On Tuesday morning, one of New York’s most prestigious art havens announced that it will place 375,000 images of its artworks in the public domain, allowing for free and unrestricted use of the collection. The works will now be licensed under Creative Commons, an American non-profit organization dedicated to expanding the amount of works in public domain.
In an press conference that streamed live on Facebook, Metropolitan Museum of Art Director and CEO Thomas P. Campbell explained that the new policy will provide fans of the Met’s storied collection ― many of whom are unable to travel to the institution on a regular basis ― greater access to its holdings.
“We have been working toward the goal of sharing our images with the public for a number of years,” he said. “Our comprehensive and diverse museum collection spans 5,000 years of world culture and our core mission is to be open and accessible for all who wish to study and enjoy the works of art in our care.”
What exactly does it mean to place images of art in the public domain? According to the Met itself, it means that anyone can use the selected images “for any purpose, including commercial and noncommercial use, free of charge and without requiring permission” from the museum. For example, “Wikipedia’s hundreds of millions of users from around the globe will now be able to experience” the art, as Wikipedia Foundation Executive Director Katherine Maher explained in a statement.
Wikipedia graciously offered its own explanation of the free licensing policy on Twitter, as well.
”The largest encyclopedic art museum in North America has eliminated the barriers that would otherwise prohibit access to its content,” Creative Commons CEO Ryan Merkley said in a statement, “and invited the world to use, remix, and share their public-domain collections widely and without restriction.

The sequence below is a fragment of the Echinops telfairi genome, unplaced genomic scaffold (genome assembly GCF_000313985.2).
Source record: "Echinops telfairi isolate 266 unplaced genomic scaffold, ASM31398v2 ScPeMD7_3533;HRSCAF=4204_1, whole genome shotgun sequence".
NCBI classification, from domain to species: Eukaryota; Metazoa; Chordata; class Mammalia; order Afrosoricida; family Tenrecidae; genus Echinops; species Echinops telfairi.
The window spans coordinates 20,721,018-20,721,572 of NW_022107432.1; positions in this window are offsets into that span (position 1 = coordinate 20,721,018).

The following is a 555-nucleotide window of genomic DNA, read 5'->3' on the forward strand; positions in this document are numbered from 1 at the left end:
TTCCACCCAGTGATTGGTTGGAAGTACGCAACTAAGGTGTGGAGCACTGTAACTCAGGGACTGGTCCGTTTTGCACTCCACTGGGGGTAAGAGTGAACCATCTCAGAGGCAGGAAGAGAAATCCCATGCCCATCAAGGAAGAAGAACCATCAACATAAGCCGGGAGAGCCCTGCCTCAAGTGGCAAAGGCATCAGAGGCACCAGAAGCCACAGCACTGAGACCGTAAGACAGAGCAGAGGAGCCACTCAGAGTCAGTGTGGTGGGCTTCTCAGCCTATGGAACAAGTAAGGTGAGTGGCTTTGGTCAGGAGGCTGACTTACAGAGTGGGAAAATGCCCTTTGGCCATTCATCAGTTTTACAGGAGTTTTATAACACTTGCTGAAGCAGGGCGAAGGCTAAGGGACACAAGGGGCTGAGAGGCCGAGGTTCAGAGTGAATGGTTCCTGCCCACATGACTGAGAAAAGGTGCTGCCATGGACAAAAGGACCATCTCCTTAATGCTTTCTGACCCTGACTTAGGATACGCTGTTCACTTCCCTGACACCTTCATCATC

To find the designated images, you can head to the Met’s collection online and look for the Creative Commons Zero (CC0) icon. In fact, Creative Commons offered a beta search tool that will help you navigate the available art trove:
The Met’s announcement is big news for art history buffs, whose enthusiasm was effectively expressed with a hashtag: #MetOpenAccess. According to the Met, the initiative makes it “the largest and most diverse open-access museum collection in the world.”
As art critic Tyler Green pointed out online, though, other American museums have hopped on the public domain train before. Abroad, the Rijksmuseum in Amsterdam has also moved to add images of its art to Creative Commons, ARTnews reported.
The #MetOpenAccess news comes just a few days after The New York Times published a piece titled “Is the Met Museum ‘a Great Institution in Decline’?” The article highlights, among other things, that the museum is facing “a deficit nearing $40 million and expansion plans that have been postponed for lack of funding.”
The Met, which houses art made over the course of 5,000 years and boasts 441,048 art records online, welcomed a record 6.7 million people to its three locations in New York City during the 2016 fiscal year. On top of the public domain project, the popular tourist attraction also announced its first Wikimedian-in-Residence, Richard Knipel, who will work specifically with the public-domain artworks.
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